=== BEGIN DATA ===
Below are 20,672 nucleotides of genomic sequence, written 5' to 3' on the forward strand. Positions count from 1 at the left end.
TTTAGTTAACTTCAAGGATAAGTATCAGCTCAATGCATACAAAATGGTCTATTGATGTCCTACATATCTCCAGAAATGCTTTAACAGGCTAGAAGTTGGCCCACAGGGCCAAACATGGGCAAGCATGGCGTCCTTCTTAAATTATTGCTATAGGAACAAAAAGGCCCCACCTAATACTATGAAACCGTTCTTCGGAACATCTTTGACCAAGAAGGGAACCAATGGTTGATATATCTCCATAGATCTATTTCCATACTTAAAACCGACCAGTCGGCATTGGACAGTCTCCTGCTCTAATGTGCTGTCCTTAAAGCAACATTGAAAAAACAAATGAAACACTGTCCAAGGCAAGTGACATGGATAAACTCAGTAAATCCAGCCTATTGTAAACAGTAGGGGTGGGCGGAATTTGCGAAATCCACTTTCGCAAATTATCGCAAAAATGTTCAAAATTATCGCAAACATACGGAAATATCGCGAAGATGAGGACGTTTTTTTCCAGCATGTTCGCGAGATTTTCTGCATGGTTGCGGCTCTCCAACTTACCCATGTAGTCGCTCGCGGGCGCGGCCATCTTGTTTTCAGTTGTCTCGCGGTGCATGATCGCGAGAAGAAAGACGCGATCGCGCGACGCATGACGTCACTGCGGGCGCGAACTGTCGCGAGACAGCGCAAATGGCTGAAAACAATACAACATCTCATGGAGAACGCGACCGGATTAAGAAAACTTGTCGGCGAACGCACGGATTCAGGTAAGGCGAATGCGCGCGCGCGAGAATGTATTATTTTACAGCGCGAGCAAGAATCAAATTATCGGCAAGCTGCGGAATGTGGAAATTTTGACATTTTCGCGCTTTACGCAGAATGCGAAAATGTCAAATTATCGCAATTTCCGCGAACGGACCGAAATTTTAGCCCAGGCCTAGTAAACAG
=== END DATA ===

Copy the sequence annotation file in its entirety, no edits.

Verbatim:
Below are 20,672 nucleotides of genomic sequence, written 5' to 3' on the forward strand. Positions count from 1 at the left end.
TTTAGTTAACTTCAAGGATAAGTATCAGCTCAATGCATACAAAATGGTCTATTGATGTCCTACATATCTCCAGAAATGCTTTAACAGGCTAGAAGTTGGCCCACAGGGCCAAACATGGGCAAGCATGGCGTCCTTCTTAAATTATTGCTATAGGAACAAAAAGGCCCCACCTAATACTATGAAACCGTTCTTCGGAACATCTTTGACCAAGAAGGGAACCAATGGTTGATATATCTCCATAGATCTATTTCCATACTTAAAACCGACCAGTCGGCATTGGACAGTCTCCTGCTCTAATGTGCTGTCCTTAAAGCAACATTGAAAAAACAAATGAAACACTGTCCAAGGCAAGTGACATGGATAAACTCAGTAAATCCAGCCTATTGTAAACAGTAGGGGTGGGCGGAATTTGCGAAATCCACTTTCGCAAATTATCGCAAAAATGTTCAAAATTATCGCAAACATACGGAAATATCGCGAAGATGAGGACGTTTTTTTCCAGCATGTTCGCGAGATTTTCTGCATGGTTGCGGCTCTCCAACTTACCCATGTAGTCGCTCGCGGGCGCGGCCATCTTGTTTTCAGTTGTCTCGCGGTGCATGATCGCGAGAAGAAAGACGCGATCGCGCGACGCATGACGTCACTGCGGGCGCGAACTGTCGCGAGACAGCGCAAATGGCTGAAAACAATACAACATCTCATGGAGAACGCGACCGGATTAAGAAAACTTGTCGGCGAACGCACGGATTCAGGTAAGGCGAATGCGCGCGCGCGAGAATGTATTATTTTACAGCGCGAGCAAGAATCAAATTATCGGCAAGCTGCGGAATGTGGAAATTTTGACATTTTCGCGCTTTACGCAGAATGCGAAAATGTCAAATTATCGCAATTTCCGCGAACGGACCGAAATTTTAGCCCAGGCCTAGTAAACAG